So what did he preach?  The Gospel of John is substantially different from the other gospels.  As has been explained, he had been a follower of John the Baptist before he met Jesus, with whom he had quickly formed a special relationship.  Whereas Matthew, Mark, and Luke wrote biographies of the life of Jesus, John’s gospel is an exposition of the doctrine of the Logos.

The Logos (translated as “Word”) is defined as “the divine reason that acts as the ordering principle of the universe. Sixth-century BC Greek philosopher Heraclitus asserted that the world is governed by the Logos, a divine force that produces order in the flux of nature.” (Concise Encyclopeida). Philo called it the Divine Wisdom that is inherently part of the world.

This doctrine is heavily influenced by neoplatonic and kabbalistic interpretation of Old Testament Scripture. Jesus himself said several times that he was not teaching anything of his own originality.  In fact, at the time of Jesus’ teaching, there were already groups living in the wilderness, practising what was being preached by Jesus and closer to civilization. The most important of these were the Therapeutes, Nazarenes and Essenes:

Philo's book De Vita Contemplativa (About the Contemplative Life) mentions the existence of a sectarian community of “worshipers of God" (Therapeutes), who had already formulated a definitely mystical understanding of the Torah as a living body, and this paved the way for a mystical exegesis of Scripture.


An important element common to both Alexandrian and Palestinian Judaism is the speculation on Divine Wisdom which has its scriptural roots in Proverbs 8 and Job 28. Here wisdom is seen as an intermediary force by means of which God creates the world. This appears in the apocryphal Wisdom of Solomon (7:25) as "a breath of the power of God, and a clear effluence of the glory of the Almighty ... For she is an effulgence from everlasting light and an unspotted mirror of the working of God, And an image of His goodness" (Charles). In the Slavonic Book of Enoch God commands His Wisdom to create man. Wisdom is here the first attribute of God to be given concrete form as an emanation from the Divine Glory. In many circles this Wisdom soon became the Torah itself, the "word of God," the form of expression of the Divine Power. Such views of the mystery of Wisdom demonstrate how parallel development could take place, on the one hand through rabbinic exegesis of the words of Scripture, and on the other through the influence of Greek philosophical speculations on the Logos. – Gershom Scholem, “Kabbalah”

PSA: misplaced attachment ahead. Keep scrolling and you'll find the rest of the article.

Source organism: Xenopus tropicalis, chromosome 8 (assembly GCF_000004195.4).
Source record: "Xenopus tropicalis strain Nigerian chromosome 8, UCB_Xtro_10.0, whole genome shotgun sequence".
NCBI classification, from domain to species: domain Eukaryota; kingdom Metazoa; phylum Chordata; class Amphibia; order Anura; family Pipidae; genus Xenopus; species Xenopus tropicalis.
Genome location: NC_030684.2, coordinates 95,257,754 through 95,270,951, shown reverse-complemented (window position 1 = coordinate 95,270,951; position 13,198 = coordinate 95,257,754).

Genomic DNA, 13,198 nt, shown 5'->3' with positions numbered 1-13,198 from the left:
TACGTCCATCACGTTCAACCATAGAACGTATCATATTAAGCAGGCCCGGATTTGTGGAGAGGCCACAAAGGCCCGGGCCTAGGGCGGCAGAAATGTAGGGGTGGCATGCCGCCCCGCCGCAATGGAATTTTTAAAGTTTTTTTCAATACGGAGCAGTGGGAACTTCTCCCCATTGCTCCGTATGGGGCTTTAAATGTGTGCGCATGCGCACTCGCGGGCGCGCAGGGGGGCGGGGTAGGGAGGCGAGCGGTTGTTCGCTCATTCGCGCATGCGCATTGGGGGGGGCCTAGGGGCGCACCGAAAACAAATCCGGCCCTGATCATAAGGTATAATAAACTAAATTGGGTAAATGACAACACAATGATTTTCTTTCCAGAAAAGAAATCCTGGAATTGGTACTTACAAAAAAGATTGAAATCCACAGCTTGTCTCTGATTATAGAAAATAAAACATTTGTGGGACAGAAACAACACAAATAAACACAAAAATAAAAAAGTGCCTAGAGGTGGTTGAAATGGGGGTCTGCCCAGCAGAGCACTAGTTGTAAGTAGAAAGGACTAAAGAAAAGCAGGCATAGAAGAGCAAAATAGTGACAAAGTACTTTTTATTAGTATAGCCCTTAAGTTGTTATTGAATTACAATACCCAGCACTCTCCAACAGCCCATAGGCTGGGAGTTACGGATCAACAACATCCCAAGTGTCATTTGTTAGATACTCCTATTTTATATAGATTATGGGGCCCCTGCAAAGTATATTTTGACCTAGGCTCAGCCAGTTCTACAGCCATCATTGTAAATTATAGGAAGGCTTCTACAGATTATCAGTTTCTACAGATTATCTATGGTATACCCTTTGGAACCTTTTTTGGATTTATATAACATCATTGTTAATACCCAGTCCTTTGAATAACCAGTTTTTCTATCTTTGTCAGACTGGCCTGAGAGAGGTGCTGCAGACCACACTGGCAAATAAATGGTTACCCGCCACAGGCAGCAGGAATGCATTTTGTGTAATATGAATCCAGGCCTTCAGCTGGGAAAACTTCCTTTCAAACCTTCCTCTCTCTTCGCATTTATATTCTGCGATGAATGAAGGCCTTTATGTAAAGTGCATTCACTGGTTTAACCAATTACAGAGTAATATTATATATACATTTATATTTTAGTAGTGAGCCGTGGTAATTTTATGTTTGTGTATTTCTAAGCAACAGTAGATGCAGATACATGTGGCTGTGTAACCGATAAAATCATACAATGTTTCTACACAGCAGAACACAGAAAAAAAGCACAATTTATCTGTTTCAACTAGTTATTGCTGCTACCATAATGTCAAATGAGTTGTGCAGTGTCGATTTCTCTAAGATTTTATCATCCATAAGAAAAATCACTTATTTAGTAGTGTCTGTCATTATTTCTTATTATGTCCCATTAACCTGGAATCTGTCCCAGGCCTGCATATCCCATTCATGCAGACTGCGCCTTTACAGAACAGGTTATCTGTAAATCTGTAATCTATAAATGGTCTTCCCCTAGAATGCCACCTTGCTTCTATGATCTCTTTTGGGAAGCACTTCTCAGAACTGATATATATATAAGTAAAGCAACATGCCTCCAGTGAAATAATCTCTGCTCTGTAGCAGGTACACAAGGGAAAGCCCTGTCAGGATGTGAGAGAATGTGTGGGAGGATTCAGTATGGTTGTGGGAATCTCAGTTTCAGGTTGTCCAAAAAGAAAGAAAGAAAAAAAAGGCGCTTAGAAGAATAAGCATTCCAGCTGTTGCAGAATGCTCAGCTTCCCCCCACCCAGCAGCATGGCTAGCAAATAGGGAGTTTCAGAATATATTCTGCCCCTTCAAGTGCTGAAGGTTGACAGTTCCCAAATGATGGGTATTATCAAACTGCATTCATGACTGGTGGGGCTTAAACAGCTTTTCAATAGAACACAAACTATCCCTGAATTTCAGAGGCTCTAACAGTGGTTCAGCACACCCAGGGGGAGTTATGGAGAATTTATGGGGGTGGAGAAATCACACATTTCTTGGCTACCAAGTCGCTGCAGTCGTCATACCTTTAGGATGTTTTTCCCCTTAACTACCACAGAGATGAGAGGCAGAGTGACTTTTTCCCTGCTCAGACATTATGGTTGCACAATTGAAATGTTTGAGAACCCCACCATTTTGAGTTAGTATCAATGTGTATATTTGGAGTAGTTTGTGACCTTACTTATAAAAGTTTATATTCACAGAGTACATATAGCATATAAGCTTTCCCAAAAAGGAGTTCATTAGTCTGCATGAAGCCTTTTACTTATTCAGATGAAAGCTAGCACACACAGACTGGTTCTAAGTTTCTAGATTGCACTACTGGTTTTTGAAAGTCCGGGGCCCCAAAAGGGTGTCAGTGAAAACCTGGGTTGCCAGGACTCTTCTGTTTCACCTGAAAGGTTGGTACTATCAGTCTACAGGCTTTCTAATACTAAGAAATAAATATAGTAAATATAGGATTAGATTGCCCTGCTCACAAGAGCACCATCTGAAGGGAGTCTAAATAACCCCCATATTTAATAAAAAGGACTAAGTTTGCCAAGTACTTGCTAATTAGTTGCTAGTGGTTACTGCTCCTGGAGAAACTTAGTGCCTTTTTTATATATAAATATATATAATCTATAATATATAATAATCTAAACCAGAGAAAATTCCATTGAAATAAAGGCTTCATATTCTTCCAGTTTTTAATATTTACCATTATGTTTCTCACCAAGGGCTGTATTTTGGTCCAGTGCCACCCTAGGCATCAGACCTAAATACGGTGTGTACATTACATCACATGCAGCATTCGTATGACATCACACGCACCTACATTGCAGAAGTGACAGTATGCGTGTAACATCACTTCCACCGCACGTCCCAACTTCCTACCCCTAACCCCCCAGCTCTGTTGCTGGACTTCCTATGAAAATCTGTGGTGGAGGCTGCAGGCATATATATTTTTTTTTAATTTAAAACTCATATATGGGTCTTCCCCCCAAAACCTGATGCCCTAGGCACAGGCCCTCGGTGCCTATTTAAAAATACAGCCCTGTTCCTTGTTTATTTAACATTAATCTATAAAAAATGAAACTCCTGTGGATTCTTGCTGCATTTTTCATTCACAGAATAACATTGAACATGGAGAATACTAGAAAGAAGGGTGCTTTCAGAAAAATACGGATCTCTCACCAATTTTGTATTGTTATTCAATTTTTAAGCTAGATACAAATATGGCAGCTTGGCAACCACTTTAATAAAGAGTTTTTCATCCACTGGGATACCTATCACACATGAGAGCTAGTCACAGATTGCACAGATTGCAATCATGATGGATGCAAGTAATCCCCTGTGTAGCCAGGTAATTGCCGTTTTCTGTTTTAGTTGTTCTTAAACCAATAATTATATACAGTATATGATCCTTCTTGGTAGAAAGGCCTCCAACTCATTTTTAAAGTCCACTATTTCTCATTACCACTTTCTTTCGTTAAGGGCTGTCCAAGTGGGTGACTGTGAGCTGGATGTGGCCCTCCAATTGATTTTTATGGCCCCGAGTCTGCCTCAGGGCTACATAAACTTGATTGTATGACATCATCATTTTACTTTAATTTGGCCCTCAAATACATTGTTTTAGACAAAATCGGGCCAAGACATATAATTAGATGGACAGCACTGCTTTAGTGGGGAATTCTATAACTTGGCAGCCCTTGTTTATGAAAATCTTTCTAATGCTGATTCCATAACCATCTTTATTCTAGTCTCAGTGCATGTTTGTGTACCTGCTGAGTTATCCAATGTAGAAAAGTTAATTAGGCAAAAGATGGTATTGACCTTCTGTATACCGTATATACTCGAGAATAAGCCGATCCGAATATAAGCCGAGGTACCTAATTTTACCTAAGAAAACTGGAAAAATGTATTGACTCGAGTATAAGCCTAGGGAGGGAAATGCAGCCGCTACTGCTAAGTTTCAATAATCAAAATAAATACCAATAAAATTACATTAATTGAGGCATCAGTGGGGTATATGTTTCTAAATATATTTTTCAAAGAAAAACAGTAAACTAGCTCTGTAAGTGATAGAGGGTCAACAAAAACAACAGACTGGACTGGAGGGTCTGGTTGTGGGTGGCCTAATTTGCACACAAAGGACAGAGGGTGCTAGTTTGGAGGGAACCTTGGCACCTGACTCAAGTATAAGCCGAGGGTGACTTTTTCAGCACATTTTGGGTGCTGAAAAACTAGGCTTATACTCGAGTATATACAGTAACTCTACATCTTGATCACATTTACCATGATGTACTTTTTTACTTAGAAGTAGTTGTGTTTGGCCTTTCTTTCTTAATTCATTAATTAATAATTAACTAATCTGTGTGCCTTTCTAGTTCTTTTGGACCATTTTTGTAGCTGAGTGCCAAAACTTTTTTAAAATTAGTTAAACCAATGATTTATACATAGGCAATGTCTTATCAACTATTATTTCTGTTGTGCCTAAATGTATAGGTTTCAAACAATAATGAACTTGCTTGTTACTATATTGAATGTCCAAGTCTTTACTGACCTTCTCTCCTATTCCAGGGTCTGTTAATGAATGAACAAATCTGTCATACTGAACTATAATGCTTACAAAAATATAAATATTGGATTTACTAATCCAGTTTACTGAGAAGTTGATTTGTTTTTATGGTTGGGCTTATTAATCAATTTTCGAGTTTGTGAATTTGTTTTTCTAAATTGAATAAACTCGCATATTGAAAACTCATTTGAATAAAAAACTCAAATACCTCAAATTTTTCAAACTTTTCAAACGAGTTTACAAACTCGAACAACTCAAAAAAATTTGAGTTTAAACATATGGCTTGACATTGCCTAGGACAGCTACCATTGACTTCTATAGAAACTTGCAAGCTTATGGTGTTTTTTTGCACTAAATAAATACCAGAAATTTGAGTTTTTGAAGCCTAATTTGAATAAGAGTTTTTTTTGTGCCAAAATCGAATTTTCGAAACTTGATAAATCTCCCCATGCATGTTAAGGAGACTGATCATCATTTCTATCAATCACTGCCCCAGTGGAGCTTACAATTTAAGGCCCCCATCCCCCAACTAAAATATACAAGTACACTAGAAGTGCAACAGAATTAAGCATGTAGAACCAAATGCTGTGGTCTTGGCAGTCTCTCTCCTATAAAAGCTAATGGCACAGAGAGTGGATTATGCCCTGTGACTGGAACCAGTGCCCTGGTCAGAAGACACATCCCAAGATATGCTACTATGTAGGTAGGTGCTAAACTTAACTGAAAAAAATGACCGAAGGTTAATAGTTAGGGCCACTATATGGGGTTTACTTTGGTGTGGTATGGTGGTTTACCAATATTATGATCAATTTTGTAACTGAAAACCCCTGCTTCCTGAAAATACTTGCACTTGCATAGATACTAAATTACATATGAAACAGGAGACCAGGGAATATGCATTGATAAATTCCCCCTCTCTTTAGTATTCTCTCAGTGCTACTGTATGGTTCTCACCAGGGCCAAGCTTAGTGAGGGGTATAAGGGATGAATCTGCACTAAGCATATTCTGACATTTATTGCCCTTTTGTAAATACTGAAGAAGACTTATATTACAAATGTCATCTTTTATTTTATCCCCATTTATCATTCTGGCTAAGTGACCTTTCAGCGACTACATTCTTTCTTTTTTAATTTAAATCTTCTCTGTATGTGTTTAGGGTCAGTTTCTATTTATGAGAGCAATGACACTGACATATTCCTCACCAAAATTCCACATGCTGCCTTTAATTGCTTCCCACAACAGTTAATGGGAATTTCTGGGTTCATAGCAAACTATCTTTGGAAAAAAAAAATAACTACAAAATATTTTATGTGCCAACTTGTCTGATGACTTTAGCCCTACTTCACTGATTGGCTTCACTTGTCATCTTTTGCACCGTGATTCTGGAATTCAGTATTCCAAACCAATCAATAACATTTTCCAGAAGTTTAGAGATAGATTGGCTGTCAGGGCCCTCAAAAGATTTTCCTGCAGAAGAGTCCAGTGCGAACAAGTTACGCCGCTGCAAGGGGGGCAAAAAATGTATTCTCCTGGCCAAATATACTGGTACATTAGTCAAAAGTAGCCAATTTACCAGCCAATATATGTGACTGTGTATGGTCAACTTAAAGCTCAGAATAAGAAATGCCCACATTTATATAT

John echoes these ideas at the very beginning of his gospel:


John 1:1 In the beginning was the Word, and the Word was with God, and the Word was God.John 1:2 The same was in the beginning with God.John 1:3 All things were made by him; and without him was not any thing made that was made.John 1:4 In him was life; and the life was the light of men.John 1:5 And the light shineth in darkness; and the darkness comprehended it not.

It is important to view it in context of the times, and in terms other contemporary literature.


"Early Church tradition dates the book to end of the emperor Domitian (reigned AD 81–96), and most modern scholars agree, although the author may have written a first version under Vespasian (AD 69–79) and updated it under Domitian.[11] -wikipedia

The most important point I have to make is that at this point, there is no such thing as Christianity, in any form that we think of it today. The "Jerusalem Church", comprised of James and Peter mostly, were still just a Jewish Sect, some members still seeming to enjoy certain priviledges in the Temple. (see "The Essene Odyssey", by Hugh Schonfield). I've mentioned Theurapeutes, but there are also Sadduccess, Pharisees, and Essenses. Not to mention, militant groups like the Zealots and Sicari.


"The divine chariot also engrossed the Qumran sect ; one fragment speaks of the angels praising "the pattern of the Throne of the chariot"3 . In Pharisaic and tannaitic circles Merkabah mysticism became a n esoteric tradition of which different fragments were scattered in the Talmud and the M idrash , interpreting ljagigah 2 : I . This was a study surrounded by a special holiness and a special danger."-Gershom Scholem, "Kabbalah"